Battle of Video: Facebook vs. YouTube Ads
Video may have killed the radio star, but it has ad executives feeling more alive than ever. Can they be blamed? Online video is watched by 78% of people every week and 55% every day.
In fact, according to HighQ, just including the word “video” in an email subject line “boosts open rates by 19%.” The all-powerful video has been shown to not only attract large audiences, it also engages them, makes them feel, and act on those feelings.
Most marketers are aware of video’s power. The question is not whether one should make video content or not, but rather where that content should live.
YouTube used to be the #1 home for video, with over a billion users and an expanding group of creators with large audiences and followings. Its success grew to the point that YouTube became the second biggest search engine after Google. But 2014 brought a power shift. Facebook Page owners, for the first time, were uploading more videos directly to Facebook instead of sharing from YouTube. Facebook’s share of the video market has been growing ever since, forcing marketers to reconsider where to publish videos.
Before making a decision, it is important to define the criteria or metrics of video success, and weigh them against the characteristics of each platform.
What Are Facebook Video Ads?
As you likely suspected, Facebook video ads are Facebook advertisements in the format of videos.
Instead of writing out a blurb of text and/or uploading an image, you’ll need to either create a video in-house, work with a videographer to create one, or use an already existing video to upload to Facebook’s native video player.
From there you’ll be able to customize the video description, thumbnail, budget, and audience you serve the ad to.
Reasons to Run Facebook Video Ads
Facebook video ads are the best way to ensure people remember your brand and come back to your site. Video isn’t just trending on Facebook, it’s a strategy that works to engage and convert website visitors, to push leads down the funnel in email marketing campaigns, and to fuel engagement across multiple social channels like Twitter, LinkedIn, and Periscope (which has literally built a social network based just on live video streaming).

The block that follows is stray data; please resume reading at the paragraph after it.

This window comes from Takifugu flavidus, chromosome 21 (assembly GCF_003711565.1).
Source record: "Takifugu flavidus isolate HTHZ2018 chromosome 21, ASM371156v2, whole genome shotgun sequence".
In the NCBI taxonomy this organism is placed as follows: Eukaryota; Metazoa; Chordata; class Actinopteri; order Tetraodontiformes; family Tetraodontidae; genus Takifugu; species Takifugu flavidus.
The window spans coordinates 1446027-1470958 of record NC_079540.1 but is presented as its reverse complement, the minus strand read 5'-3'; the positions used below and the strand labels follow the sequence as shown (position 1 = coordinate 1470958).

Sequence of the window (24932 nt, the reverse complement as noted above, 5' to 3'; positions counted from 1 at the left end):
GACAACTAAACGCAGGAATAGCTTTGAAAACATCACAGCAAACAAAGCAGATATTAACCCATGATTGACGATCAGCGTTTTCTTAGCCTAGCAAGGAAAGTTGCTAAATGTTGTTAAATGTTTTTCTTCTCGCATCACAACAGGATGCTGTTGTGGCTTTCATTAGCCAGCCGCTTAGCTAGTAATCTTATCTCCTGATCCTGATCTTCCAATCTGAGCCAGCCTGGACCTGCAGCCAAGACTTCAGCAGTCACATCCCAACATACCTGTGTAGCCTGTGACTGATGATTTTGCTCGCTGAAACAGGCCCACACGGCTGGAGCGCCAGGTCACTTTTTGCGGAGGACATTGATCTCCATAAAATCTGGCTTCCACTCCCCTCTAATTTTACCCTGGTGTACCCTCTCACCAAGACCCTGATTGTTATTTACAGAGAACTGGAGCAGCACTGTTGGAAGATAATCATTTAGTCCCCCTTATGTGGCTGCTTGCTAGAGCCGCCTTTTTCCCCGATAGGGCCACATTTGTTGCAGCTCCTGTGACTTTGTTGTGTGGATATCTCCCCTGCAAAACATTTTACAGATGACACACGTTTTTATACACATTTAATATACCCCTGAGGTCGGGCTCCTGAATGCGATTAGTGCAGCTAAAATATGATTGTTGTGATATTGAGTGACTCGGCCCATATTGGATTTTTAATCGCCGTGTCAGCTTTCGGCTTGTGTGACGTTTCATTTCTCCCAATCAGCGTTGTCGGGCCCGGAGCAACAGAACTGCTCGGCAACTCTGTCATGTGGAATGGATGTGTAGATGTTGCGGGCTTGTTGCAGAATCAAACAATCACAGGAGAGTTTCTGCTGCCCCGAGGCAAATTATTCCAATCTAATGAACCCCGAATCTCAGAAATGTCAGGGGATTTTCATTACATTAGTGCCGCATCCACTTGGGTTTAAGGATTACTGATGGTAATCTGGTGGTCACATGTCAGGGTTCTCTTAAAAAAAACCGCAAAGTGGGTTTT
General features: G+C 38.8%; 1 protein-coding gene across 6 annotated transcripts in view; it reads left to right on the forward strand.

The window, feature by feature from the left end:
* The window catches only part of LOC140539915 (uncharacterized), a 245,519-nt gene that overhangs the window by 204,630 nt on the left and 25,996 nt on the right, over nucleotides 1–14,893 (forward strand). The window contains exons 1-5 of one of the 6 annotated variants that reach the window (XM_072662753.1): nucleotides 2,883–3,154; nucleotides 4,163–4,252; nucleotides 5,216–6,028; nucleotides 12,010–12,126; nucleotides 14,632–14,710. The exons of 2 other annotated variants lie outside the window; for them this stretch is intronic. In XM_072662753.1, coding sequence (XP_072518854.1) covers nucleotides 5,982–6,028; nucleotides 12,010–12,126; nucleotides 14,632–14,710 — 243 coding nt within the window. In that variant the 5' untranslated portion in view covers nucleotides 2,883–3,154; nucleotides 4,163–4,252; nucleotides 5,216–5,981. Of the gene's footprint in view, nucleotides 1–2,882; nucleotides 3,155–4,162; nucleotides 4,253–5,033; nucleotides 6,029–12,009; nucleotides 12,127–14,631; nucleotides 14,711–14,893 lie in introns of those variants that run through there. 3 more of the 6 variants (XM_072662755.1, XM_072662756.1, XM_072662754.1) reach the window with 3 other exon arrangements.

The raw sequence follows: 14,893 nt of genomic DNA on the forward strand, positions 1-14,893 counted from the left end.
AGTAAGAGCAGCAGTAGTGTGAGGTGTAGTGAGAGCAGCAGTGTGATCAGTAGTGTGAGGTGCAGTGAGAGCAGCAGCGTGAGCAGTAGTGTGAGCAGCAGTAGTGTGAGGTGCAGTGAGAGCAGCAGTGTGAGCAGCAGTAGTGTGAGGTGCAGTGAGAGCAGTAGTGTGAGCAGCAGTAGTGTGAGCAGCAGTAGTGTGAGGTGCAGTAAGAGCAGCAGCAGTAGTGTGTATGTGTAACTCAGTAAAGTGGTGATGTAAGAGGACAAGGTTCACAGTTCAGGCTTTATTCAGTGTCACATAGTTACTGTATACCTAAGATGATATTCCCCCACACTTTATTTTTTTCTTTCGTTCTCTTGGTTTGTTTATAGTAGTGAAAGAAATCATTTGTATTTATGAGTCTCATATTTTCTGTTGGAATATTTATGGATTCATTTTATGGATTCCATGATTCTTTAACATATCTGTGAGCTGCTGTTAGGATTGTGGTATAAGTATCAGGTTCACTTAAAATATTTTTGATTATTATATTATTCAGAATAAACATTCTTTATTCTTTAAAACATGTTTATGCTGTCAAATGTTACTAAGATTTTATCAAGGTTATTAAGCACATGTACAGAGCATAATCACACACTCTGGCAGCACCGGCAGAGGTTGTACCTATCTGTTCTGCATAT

There are three main reasons why Facebook Video Ads are so popular among users:
1. Users interact with live video more than other forms of content.
2. Facebook Live capitalizes on Facebook’s awesome social power.
3. Facebook favors live video over other forms of content.
Let’s take a deeper look at each of these reasons below.
Facebook Users Engage with Live Video More Than Other Forms of Content
Today, video content reigns supreme. In fact, social video generates 1,200% more shares than posts using images or text.
But that’s not all. Today, social media and the consumption of content move fast. It’s all about what’s happening now, at the moment. And, this is why Facebook Live videos see three times the engagement of traditional videos shared on the platform. Okay sure, there’s Snapchat. But, Snapchat only provides snippets of video — short-form snapshots of what’s happening.
The awesome power of Facebook Live video lies in the fact that it’s long-form, and there’s a high level of viewer involvement.
Direct Interaction With Presenters
Viewers can jump in at any time, and use Facebook reactions and comments to engage with the presenter, while also watching how other viewers are reacting. And, the result? People spend three times as long watching Facebook Live videos as they do regular ones.
Large Audience Coverage
Facebook is a giant. It was the first social network ever to surpass 1 billion users, and it’s far larger than any other social network in the world with a massive 2.8 billion users. Recent research by Statista shows that YouTube is the closest social media to Facebook with 2.29 billion users. So, comparing Facebook vs YouTube users, we can see that Facebook grants a larger outreach.
Comprehensible campaign performance
Marketing teams don't have to puzzle over the question: "Why my videos don't bring the expected results?". Facebook offers a holistic dashboard where marketers can track the performance of each individual video campaign in real-time.
The dashboard shows how often users viewed your videos, the engagement rate, the total number of minutes users spend viewing your videos, and many more.
However, there's even more to explore. With the help of middleware ETL software, such as Improvado, you can combine video performance data with data from Facebook Ads, Facebook Pages, YouTube Ads, or any other marketing platform.
ETL software streamlines information from data sources you use, cleans and normalizes data to convert it into a digestible form, and loads all insights to a real-time dashboard where you can track all your marketing progress in a single tab. For example, Improvado supports more than 300+ data sources, which can stream data to any dashboarding tools, such as Google Data Studio, Looker, Power BI, etc.
For example, here's a video ads dashboard template we built at Improvado.